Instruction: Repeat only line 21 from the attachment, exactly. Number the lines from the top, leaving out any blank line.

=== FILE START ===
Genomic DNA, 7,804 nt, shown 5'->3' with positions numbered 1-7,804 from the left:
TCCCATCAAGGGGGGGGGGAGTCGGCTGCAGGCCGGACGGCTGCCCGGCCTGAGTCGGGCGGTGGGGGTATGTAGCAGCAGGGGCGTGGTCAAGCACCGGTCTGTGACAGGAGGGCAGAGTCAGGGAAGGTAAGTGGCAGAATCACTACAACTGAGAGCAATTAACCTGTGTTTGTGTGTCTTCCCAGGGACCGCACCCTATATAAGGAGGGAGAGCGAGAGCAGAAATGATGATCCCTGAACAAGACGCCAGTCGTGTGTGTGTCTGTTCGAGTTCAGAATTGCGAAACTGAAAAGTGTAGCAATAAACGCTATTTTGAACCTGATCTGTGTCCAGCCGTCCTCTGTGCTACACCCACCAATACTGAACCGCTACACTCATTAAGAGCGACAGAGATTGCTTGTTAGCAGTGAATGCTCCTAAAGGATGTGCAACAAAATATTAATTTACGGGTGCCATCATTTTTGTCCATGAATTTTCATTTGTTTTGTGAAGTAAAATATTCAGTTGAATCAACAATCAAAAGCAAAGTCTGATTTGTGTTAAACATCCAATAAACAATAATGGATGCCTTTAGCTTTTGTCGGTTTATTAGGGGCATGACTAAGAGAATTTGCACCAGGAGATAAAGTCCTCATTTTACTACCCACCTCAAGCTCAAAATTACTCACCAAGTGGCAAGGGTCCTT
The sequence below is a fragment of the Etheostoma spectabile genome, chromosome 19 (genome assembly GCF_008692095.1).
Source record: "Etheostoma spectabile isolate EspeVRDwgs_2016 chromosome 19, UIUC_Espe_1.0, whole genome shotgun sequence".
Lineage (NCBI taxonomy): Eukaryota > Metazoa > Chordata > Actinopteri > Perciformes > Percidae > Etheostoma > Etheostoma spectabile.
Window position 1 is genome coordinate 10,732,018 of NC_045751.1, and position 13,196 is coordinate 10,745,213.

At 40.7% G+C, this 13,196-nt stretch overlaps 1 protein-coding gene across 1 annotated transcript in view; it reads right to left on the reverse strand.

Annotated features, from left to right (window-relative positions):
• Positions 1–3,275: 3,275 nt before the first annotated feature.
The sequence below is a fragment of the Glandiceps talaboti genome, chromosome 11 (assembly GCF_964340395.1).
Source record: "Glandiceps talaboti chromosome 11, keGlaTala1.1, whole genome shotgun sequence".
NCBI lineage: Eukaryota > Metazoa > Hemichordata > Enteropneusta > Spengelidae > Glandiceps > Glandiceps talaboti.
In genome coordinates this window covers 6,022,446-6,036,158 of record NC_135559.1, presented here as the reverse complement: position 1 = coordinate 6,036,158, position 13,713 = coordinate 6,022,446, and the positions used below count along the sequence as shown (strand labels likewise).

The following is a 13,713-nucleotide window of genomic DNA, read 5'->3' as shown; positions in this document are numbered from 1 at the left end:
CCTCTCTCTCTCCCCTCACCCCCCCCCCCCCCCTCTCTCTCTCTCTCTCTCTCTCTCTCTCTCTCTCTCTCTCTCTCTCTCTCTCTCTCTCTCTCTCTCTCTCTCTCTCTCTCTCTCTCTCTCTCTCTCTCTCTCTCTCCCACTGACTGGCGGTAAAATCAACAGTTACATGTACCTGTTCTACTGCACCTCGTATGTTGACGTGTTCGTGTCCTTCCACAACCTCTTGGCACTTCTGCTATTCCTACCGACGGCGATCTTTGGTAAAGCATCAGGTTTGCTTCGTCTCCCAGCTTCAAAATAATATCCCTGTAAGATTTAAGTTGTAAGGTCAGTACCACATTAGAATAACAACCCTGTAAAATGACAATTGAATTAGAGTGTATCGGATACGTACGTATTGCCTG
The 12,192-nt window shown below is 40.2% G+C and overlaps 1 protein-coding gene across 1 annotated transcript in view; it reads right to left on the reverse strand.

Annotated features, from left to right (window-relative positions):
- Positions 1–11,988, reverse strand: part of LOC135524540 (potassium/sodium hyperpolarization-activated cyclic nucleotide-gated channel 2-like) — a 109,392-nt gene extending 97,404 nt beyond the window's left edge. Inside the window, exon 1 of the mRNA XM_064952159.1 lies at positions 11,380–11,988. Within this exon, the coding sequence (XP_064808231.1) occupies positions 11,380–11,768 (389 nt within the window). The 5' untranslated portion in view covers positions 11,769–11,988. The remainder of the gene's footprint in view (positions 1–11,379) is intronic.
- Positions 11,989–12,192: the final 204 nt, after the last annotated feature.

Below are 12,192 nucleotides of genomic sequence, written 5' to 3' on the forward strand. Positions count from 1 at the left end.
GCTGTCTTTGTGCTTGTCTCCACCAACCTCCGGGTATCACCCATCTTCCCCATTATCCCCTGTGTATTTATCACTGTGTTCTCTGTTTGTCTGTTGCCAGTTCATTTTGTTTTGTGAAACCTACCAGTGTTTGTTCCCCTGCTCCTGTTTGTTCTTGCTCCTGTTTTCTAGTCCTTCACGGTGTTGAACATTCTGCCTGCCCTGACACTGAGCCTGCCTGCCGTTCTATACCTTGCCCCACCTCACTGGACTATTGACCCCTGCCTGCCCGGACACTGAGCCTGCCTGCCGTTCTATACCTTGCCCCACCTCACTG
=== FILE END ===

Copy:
GCTGTCTTTGTGCTTGTCTCCACCAACCTCCGGGTATCACCCATCTTCCCCATTATCCCCTGTGTATTTATCACTGTGTTCTCTGTTTGTCTGTTGCCAGTTCATTTTGTTTTGTGAAACCTACCAGTGTTTGTTCCCCTGCTCCTGTTTGTTCTTGCTCCTGTTTTCTAGTCCTTCACGGTGTTGAACATTCTGCCTGCCCTGACACTGAGCCTGCCTGCCGTTCTATACCTTGCCCCACCTCACTGGACTATTGACCCCTGCCTGCCCGGACACTGAGCCTGCCTGCCGTTCTATACCTTGCCCCACCTCACTG